+1 for cannot measure and cannot quantify. My first thought is of the WTFs per minute comic. – Telastyn Jun 15 '15 at 11:27
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    I agree totally with the first 3 paragraphs but I don't think you need to do anything to evaluate how well developers are doing in a team environment other than pay attention and listen to what is happening day in and day out. No need for meetings, no need for reviews. Just pay attention. This is harder to do when teams are disjointed, people work alone on projects or the manager is on manager row instead of with the team, then I guess you'll need to do the stuff you are suggesting. I am always amazed at how quickly the pecking order of skill level and usefulness works itself out on teams. – Dunk Jun 15 '15 at 17:55
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    I would add that the programmers on a team generally know how much each other is worth. Mind you, a good person won't say bad things about others, but I believe if you ask them about each other's work product, you'll be able to tell who the programmer actually thinks contributed to the team and who did not. The 1 on 1 meetings and 360 reviews are a (and not the only) management tool to obtain this feedback. Find management tools that work for YOU, not the ones that are most trendy or popular, and you'll find out what you want to know. Teams win or lose together, so be careful. – Guy Schalnat Jun 15 '15 at 20:58
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    @Telastyn Source, for those who don't know: osnews.com/story/19266/WTFs_m (Assuming there's anyone left who hasn't seen that, of course. XD) – Ajedi32 Jun 15 '15 at 21:30
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    @TylerDurden - 10 minutes of meetings to head off hours of issues due to miscommunication or no communication, and hours of mind numbing manager involved meetings? Well worth the trade, and nearly universal in software houses these days. – Telastyn Jun 15 '15 at 22:12
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You measure it by spending the hours necessary to manage the project.

If you wait until all is said and done, you have no way of pulling statistics out of the final product. You can't even look at the artifacts of the process and measure the contribution levels automatically without falling back on the naive statistics.

As progress is made during the project you mentally determine who are the strong and weak contributors. You adjust their workloads to match their skills, strengths, and weaknesses. By the end of the project you will have a good idea the relative rankings of each part of the project team as it relates to your project.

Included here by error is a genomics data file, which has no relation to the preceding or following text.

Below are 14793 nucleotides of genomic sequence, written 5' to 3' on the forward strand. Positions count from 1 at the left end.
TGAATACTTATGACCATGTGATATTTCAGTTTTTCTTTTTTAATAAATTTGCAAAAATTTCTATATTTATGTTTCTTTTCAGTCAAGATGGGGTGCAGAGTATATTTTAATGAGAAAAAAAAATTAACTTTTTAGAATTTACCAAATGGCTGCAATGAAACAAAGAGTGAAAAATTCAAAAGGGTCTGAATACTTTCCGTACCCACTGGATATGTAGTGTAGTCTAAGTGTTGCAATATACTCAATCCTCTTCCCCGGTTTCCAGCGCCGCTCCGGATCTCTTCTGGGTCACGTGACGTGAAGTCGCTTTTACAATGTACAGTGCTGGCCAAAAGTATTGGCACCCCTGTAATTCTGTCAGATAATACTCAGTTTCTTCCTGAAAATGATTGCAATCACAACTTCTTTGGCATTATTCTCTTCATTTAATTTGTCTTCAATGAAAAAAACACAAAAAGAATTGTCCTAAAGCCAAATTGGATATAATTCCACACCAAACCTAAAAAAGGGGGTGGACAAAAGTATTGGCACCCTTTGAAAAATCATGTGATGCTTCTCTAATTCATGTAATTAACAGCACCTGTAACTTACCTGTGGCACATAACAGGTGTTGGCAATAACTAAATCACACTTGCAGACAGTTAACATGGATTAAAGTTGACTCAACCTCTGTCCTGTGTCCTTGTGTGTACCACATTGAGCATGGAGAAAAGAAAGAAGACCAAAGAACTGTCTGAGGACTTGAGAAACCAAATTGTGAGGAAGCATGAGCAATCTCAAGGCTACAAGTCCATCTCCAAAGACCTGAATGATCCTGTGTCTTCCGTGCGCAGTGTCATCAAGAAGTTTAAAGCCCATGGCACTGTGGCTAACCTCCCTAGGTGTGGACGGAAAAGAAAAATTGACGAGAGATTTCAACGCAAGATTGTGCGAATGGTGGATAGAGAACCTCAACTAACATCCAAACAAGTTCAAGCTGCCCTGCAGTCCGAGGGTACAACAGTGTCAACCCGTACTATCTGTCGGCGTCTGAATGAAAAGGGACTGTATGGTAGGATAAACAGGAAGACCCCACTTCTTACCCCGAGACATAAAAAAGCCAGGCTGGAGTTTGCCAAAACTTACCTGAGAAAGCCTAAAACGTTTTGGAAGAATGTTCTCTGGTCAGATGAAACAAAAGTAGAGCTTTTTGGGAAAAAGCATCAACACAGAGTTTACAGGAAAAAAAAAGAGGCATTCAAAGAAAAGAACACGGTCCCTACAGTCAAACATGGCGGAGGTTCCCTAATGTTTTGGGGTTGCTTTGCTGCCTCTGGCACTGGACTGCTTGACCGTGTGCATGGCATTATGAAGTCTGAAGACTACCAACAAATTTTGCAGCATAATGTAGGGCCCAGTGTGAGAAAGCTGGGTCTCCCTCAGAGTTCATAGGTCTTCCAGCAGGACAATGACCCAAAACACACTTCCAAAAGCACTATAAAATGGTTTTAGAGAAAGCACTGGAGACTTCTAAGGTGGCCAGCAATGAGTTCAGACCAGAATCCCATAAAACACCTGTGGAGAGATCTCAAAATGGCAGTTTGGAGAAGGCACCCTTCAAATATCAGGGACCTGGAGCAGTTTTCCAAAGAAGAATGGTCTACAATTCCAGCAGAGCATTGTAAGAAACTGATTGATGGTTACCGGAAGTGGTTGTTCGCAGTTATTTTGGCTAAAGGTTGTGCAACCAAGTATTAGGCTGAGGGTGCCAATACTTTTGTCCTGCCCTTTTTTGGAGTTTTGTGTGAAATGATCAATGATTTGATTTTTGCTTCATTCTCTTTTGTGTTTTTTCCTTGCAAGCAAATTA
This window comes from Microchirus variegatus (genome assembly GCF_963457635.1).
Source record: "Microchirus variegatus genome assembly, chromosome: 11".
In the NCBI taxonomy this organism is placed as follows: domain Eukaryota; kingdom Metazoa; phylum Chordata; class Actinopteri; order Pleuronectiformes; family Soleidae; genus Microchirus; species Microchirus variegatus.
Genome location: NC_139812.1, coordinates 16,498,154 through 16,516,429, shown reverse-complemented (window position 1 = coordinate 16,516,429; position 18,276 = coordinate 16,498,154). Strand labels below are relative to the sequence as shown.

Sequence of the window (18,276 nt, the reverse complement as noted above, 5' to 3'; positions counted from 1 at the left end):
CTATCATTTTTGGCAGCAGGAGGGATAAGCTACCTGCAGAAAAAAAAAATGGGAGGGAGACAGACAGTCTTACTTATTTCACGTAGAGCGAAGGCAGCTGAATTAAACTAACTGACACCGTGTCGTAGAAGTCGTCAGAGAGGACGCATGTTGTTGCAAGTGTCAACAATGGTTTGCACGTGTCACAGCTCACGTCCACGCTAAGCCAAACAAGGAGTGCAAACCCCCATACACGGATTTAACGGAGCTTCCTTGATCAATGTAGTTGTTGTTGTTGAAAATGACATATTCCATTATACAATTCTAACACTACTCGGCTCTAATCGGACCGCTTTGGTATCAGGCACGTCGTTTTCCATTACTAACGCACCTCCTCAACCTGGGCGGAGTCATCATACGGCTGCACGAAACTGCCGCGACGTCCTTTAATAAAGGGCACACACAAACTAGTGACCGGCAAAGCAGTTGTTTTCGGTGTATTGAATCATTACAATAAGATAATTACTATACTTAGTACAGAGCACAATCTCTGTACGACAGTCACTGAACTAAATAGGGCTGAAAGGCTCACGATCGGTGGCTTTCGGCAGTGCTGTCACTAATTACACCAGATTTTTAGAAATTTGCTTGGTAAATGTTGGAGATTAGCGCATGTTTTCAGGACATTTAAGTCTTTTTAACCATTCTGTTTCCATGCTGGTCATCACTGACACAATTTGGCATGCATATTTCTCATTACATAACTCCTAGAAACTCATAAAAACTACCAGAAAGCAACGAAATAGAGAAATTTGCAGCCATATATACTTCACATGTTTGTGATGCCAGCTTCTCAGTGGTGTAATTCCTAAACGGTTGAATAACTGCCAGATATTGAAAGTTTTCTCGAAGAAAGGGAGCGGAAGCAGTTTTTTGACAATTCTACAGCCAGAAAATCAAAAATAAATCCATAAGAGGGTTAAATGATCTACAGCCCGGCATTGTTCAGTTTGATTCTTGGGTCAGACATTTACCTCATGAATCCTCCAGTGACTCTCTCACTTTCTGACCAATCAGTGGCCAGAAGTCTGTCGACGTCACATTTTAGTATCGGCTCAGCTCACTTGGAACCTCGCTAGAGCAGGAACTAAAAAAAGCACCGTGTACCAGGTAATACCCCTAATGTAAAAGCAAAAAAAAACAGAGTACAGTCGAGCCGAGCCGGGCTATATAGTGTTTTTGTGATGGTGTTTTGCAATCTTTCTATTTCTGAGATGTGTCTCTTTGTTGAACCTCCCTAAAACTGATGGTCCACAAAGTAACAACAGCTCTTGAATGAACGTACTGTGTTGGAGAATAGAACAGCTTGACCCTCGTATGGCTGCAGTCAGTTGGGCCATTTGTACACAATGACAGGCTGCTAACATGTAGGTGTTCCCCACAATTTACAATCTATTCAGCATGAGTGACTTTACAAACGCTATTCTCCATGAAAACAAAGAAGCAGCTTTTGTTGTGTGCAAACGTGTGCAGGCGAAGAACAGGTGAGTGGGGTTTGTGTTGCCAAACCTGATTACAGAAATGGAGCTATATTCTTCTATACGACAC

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    Evaluating individuals relative to the team is much better than individual performance in isolation. Writing a great essay on ancient history gets you no points in math class. – JeffO Jun 15 '15 at 14:38
4

All of the measures you propose are naive and bad, however, some are much, much worse than others.

Specifically, the first three are very bad - in fact, trivially subverted. Only the last one - implemented functionality - should even be considered in a business decision.

Obviously this measure lives and dies by how well the "functionality measure" maps to actual business value. That is a grave problem, but it's one that you have to solve anyway! Someone, somewhere, must make estimates about the cost and the benefit of any given feature, story, function point, whatever you call it, because that's the only reasonable way to decide which of them to do and in which order. Whatever measure you use to make these decisions should also be used to gauge the value added to the business by the ones implementing them.

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    So the programmer should avoid taking on difficult to develop features that don't add as much value to the business? It seems like another way to game the system. – JeffO Jun 15 '15 at 14:35
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    The team should strive to avoid taking on difficult to develop features that don't add as much value to the business. – Mike Partridge Jun 15 '15 at 18:42
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    @MikePartridge - You can't just pick the low-hanging fruit forever. – JeffO Jun 16 '15 at 8:29
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The purpose of developers is not to "write code". The purpose of ANY engineer, be they software engineer, civil engineer, or whatever is to SOLVE PROBLEMS.

Therefore, it IS possible to judge a developer on their work, but not in any of the ways that you listed (sort of...).

Number 4 is on the right track, but not quite complete. Judge developers on how well they:

  1. Interact with their business users/team members (if you are a big enough company to have BA's, then substitute business users with BA's)
  2. Solve the issues presented to them. Do they take an inordinate amount of time compared to other developers to solve similar problems?
  3. Abstract complex issues down to smaller chunks of work and create meaningful subtasks, and then execute on those subtasks.